A Federal Communications Commission (FCC) commissioner, Brenden Carr, called out the FCC for denying Starlink’s $885.5 million infrastructure award. The FCC said that funding the network of Starlink satellites wouldn’t be the best use of limited broadband subsidies.
FCC Chairwoman, Jessica Rosenworcel said that the technology had real promise but that the FCC couldn’t afford to “subsidize ventures that are not delivering the promised speeds or are not likely to meet program requirements.”
Commissioner Carr highly disagreed with this move and shared his thoughts about it on Twitter. He said that its decision to reverse the $885 million infrastructure award was not only concerning, but done without legal justification. And it would leave rural Americans “waiting on the wrong side of the digital divide.”
The FCC’s 2020 award to Starlink secured a deal for the delivery of high-speed Internet service to 642,925 unserved locations.
But the FCC just vaporized that commitment and replace it with… nothing. That’s a decision to leave families on the wrong side of the digital divide.
— Brendan Carr (@BrendanCarrFCC) August 24, 2022
In his statement, Commissioner Carr said that he was surprised to find out by an FCC press release that reversed the $885.5 million infrastructure award that SpaceX had won in 2020. He said that this move mirrored the agency’s “broader set of missteps by costing taxpayer dollars while leaving rural communities behind.”
Commissioner Carr wrote,
“As an initial matter, this is a very curious outcome because the reasons the agency offers for backtracking on this infrastructure decision do not withstand even casual scrutiny. Indeed, the reversal constitutes clear error and plainly exceeds agency authority.”
“First, the FCC’s announcement claims that the agency is acting to ‘avoid extensive delays in providing the needed service to rural areas.’ Yet, that is exactly the outcome that this decision ensures. The FCC’s 2020 award to Starlink secured a commitment for the delivery of high-speed internet service to 642,925 unserved rural homes and businesses across 35 states. By reversing course, the FCC has just chosen to vaporize that commitment and replace it with…nothing. That’s a decision to leave families waiting on the wrong side of the digital divide when we have the technology to get them high-speed service today.”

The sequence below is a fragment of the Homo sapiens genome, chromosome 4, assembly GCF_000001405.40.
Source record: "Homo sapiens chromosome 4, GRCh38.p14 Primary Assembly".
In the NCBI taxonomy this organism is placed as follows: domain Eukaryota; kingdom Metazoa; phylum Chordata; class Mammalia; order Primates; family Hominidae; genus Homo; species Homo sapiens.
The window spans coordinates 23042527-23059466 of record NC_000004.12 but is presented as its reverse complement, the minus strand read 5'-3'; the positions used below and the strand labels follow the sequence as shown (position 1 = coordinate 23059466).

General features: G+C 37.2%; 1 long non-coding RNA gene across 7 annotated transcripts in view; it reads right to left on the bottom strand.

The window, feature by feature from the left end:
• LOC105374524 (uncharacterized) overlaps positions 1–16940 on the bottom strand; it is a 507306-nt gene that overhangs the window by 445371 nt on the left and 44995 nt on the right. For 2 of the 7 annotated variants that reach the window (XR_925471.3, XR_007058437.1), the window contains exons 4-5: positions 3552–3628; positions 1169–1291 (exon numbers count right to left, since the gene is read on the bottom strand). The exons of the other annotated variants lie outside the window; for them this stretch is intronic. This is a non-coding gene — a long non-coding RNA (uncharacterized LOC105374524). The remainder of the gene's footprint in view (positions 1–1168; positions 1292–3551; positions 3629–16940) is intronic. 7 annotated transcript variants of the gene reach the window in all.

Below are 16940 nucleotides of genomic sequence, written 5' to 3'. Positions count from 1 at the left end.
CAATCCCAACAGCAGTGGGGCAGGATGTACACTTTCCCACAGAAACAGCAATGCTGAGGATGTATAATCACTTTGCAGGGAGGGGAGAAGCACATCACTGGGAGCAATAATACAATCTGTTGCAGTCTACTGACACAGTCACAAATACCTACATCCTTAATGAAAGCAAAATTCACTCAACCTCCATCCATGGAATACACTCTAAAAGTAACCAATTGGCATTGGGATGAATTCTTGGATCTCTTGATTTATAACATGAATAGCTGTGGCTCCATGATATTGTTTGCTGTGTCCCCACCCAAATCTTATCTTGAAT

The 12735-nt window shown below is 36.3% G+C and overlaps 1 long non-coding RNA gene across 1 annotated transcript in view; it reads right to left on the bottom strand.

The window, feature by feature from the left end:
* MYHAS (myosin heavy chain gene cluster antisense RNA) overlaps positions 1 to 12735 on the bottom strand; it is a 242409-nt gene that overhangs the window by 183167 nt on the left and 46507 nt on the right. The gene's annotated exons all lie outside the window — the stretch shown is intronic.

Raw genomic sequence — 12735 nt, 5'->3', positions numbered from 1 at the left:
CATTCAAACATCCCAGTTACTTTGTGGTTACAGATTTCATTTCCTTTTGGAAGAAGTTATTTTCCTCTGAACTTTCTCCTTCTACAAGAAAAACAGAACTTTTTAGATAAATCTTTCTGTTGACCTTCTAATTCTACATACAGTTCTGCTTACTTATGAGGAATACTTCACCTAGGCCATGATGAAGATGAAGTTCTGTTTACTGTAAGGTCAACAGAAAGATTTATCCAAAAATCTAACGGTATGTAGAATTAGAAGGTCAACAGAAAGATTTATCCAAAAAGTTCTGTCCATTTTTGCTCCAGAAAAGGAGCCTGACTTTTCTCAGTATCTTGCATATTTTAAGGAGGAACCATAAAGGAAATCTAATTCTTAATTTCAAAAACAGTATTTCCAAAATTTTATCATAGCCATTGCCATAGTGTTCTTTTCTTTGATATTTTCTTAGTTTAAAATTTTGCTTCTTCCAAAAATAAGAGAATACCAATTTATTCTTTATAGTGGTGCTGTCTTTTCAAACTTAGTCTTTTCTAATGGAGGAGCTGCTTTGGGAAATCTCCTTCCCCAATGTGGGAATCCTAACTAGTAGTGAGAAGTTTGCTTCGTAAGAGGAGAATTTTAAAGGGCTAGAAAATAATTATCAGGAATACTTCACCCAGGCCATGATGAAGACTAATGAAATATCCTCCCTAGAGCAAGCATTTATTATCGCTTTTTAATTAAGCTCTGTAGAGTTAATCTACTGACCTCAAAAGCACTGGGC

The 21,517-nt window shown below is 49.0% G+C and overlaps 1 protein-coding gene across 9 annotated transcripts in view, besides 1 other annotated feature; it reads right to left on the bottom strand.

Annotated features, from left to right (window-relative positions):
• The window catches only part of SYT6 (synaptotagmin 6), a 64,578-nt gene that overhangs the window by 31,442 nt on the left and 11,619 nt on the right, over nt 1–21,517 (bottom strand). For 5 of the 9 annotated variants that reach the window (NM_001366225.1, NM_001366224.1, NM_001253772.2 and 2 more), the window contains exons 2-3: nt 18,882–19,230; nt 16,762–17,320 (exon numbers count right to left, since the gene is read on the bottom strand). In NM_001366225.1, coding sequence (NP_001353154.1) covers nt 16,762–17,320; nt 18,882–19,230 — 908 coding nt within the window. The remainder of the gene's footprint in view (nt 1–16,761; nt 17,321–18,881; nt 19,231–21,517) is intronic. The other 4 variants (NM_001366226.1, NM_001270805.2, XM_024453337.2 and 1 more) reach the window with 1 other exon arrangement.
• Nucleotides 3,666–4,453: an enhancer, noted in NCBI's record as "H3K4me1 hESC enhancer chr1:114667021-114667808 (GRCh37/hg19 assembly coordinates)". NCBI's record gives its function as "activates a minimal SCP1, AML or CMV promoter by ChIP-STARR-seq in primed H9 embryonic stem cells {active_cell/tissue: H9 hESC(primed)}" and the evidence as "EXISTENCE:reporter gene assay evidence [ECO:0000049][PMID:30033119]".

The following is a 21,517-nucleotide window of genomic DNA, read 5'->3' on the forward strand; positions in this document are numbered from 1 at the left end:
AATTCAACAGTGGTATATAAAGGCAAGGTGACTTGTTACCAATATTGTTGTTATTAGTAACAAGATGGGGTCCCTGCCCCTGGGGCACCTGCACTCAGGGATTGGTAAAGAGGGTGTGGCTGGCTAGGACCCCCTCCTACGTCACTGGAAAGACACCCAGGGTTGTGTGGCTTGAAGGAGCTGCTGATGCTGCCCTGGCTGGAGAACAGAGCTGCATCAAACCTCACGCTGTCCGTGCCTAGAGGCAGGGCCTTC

Commissioner Carr also said that the agency’s excuse that Starlink’s technology is “risky” and “still developing, has no bearing. He noted that the FCC’s own speed testing data shows that Starlink’s speed has “increased significantly year over year.”
He further called the skepticism that the FCC showed “odd” since it is in “direct conflict with the confidence expressed by the other components of the federal government–including the Air Force, which just inked a nearly $2 million deal with Starlink to deliver high-speed Internet service to military bases.”
The FCC criticized Starlink’s pricing and Commissioner Carr also brought this up. “The agency cites Starlink’s price point in denying it this universal service award. Yet right now, the FCC is providing universal service awards for far slower internet services that cost consumers far more.”
Residents in Napakiak, Alaska, the Commissioner said, are paying hundreds of dollars every month for services supported by the FCC’s universal service awards that deliver “speeds less than 1/10th of Starlink’s.”
Commissioner Carr also said that the denial was without a lawful basis since “the 2020 Commission-level decision governing the Starlink award and similar awards did not authorize staff to deny a winning bid based on equipment price point considerations–let alone based on an arbitrary one selectively applied to one winner. As such, the denial here is without a lawful basis.”
Commissioner Carr is also concerned that the FCC’s decision will hurt taxpayers.
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